The new industrial revolution

The Fourth Industrial Revolution has been getting a lot of press. What does it really mean, and how will it affect us?

This issue showcases some of the new opportunities for ISO standards by highlighting the industry sectors most likely to benefit. It gives examples of how some companies are already leveraging this growing market, taking advantage of the emergence of digital systems, networked communications, and large-scale data analysis.

NEW
The new industrial revolution

This issue examines how government, businesses and societies will navigate the increasing integration of technologies into business and production processes. 

Magazine archives

Discover all past issues of ISOfocus, your gateway to International Standards

Browse all issues 

Spotlight

Hyundai Motor gears up for change
Hyundai Motor gears up for change

Shifting from a traditional automotive manufacturing process to advanced automated and digitalized intelligence manufacturing will lay the ground for how automotive companies compete in the future. We ask Hyundai how it all connects.

Standards are needed to achieve both efficient data connectivity and effective information flow.

Dr-Ing. InSung Chang, Executive Director, Manufacturing Engineering Research & Development Center.

 

Also in this issue

The new frontier for artificial intelligence
The new frontier for artificial intelligence

By Robert Bartram

No longer just a fictional theme for far-fetched science fiction movies, artificial intelligence is now very much a day-to-day part of our reality. In factories, in intelligent transportation, even in the medical field, artificial intelligence (AI) is just about everywhere. But what exactly is artificial intelligence? As AI becomes more ubiquitous, why is there a need for International Standards? And what are some of the topics surrounding its standardization?

From high-tech gadgets to the smart enterprise
From high-tech gadgets to the smart enterprise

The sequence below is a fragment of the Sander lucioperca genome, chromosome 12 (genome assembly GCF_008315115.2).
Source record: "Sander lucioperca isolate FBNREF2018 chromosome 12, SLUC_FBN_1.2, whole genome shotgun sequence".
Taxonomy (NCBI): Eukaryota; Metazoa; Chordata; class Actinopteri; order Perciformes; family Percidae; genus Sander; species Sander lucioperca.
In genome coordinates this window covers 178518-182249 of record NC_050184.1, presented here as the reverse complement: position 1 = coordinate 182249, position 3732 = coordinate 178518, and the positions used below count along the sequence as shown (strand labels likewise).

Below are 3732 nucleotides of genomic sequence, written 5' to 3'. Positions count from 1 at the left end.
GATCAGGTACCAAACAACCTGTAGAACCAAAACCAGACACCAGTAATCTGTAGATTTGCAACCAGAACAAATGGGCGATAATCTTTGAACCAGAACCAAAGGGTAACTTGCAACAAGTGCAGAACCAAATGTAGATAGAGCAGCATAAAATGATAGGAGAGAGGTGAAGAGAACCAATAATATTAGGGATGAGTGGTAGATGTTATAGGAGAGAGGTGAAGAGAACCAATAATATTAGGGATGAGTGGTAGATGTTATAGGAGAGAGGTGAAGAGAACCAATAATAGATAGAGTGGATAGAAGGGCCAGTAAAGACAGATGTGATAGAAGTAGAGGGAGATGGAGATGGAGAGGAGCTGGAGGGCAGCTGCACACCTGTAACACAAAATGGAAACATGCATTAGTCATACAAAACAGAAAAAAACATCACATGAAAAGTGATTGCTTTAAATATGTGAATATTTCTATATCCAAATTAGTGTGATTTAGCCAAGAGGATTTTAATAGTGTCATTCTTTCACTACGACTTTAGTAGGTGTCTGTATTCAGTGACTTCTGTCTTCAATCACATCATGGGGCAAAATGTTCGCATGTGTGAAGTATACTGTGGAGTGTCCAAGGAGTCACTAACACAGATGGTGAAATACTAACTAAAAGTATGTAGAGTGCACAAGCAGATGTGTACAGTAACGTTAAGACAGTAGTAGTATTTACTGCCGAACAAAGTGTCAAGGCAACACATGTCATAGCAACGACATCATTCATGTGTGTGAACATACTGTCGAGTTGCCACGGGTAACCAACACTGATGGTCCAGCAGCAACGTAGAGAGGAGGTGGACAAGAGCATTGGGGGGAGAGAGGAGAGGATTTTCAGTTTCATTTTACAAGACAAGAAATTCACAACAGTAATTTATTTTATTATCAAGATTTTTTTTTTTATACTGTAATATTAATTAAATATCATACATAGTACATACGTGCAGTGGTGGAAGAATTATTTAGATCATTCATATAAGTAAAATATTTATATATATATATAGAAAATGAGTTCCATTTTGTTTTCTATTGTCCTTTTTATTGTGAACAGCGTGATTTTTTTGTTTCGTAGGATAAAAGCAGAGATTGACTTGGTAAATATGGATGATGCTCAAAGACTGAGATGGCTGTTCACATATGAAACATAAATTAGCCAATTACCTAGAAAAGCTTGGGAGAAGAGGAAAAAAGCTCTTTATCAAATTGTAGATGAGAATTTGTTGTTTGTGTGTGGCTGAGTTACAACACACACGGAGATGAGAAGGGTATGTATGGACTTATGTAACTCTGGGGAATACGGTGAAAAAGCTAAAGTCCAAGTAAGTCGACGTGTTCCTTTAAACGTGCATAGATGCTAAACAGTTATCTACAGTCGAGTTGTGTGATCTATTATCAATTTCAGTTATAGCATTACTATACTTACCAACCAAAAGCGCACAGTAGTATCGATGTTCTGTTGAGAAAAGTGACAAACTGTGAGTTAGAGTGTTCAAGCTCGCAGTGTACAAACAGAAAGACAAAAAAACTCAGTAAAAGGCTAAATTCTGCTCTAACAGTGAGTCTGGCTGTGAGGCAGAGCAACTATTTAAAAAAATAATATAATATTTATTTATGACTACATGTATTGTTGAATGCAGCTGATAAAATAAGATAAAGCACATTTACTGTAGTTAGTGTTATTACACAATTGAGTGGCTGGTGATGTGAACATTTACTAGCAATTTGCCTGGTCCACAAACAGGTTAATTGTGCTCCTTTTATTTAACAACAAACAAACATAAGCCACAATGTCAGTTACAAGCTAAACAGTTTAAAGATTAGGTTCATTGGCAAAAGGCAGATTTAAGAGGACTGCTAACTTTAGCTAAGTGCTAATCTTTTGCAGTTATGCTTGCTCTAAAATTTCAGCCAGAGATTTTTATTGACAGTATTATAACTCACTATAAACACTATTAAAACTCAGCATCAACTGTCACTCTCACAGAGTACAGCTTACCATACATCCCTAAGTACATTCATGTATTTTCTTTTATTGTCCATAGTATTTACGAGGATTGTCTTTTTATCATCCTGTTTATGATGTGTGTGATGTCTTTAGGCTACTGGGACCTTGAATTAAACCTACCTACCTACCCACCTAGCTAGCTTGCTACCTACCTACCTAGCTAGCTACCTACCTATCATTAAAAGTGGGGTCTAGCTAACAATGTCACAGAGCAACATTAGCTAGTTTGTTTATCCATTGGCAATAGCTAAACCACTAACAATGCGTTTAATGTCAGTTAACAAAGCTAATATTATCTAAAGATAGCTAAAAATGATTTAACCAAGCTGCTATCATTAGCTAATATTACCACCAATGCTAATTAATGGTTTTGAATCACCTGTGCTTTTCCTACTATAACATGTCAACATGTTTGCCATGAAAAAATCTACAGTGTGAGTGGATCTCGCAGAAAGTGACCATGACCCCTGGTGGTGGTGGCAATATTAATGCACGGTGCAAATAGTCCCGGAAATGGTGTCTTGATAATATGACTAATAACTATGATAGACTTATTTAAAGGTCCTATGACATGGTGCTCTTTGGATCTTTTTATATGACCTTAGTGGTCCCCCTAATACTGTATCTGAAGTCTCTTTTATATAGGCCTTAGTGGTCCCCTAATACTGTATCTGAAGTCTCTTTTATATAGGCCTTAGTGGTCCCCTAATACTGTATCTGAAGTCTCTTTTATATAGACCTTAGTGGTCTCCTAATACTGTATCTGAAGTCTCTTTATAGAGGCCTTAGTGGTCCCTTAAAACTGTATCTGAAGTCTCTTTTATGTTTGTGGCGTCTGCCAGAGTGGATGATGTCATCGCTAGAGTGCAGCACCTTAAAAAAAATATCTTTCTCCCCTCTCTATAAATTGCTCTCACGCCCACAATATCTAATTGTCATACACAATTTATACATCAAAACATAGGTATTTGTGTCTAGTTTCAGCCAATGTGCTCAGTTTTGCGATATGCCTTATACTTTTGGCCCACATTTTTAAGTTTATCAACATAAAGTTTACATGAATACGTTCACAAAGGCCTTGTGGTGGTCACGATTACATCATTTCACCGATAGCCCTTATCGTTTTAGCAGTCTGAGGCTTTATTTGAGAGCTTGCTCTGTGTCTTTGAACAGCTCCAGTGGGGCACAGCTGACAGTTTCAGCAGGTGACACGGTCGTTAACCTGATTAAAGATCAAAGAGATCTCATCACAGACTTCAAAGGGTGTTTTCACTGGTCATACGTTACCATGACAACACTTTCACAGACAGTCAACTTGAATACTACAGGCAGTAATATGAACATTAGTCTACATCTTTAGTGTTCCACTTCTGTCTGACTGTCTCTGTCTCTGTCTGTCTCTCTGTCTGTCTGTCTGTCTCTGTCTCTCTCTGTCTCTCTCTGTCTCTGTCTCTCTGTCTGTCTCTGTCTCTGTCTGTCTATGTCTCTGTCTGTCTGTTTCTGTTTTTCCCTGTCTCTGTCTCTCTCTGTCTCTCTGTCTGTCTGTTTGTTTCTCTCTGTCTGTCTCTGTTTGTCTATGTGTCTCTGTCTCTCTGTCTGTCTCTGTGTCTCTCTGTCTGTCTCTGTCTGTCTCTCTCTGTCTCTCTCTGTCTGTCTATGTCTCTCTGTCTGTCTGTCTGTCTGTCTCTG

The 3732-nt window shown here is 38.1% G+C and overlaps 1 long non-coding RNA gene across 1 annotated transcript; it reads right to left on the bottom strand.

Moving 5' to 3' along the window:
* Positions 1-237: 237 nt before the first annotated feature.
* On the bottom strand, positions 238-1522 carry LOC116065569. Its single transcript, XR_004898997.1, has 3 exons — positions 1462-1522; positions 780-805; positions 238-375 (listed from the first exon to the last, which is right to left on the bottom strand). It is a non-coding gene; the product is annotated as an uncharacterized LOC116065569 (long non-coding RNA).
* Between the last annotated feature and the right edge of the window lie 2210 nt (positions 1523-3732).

Technological change is taking place at a dizzying rate, transforming our lives in all manner of ways that are not always obvious. How can we ensure efficient management of these automated systems so disruption is positive and does not become a bewildering maelstrom beyond our control?

New (e-)takeoff for aviation industry
New (e-)takeoff for aviation industry

By Ann Brady

New technologies, from robotics to machine learning, are ushering in a period of rapid change and development. While the aviation industry is working to reap the benefits of this industrial automation, standards, especially those of ISO/TC 184/SC 4, will play a key role in ensuring a smooth flight path – but only if they can keep up.

About ISOfocus

Published in English, French and Spanish six times per year, ISOfocus is your gateway to International Standards. Whether a multinational enterprise faced with major decisions or a small business looking for ideas, ISOfocus seeks to provide both the kind of overviews that strategic planners need and the little details that can make a big difference.

See all issues »

Want to reuse an article?

Articles may be reproduced for non-commercial purposes only. These may not be modified and must be properly referenced, with due credit to ISO being given. ISO may revoke this permission at its sole discretion.
For enquiries, please contact copyright@iso.org.

ISO Update, Supplement

See and subscribe to the new standards and projects.

Default ISOfocus
Elizabeth Gasiorowski-Denis
Editor-in-Chief of ISOfocus
ISO

+41 22 749 03 25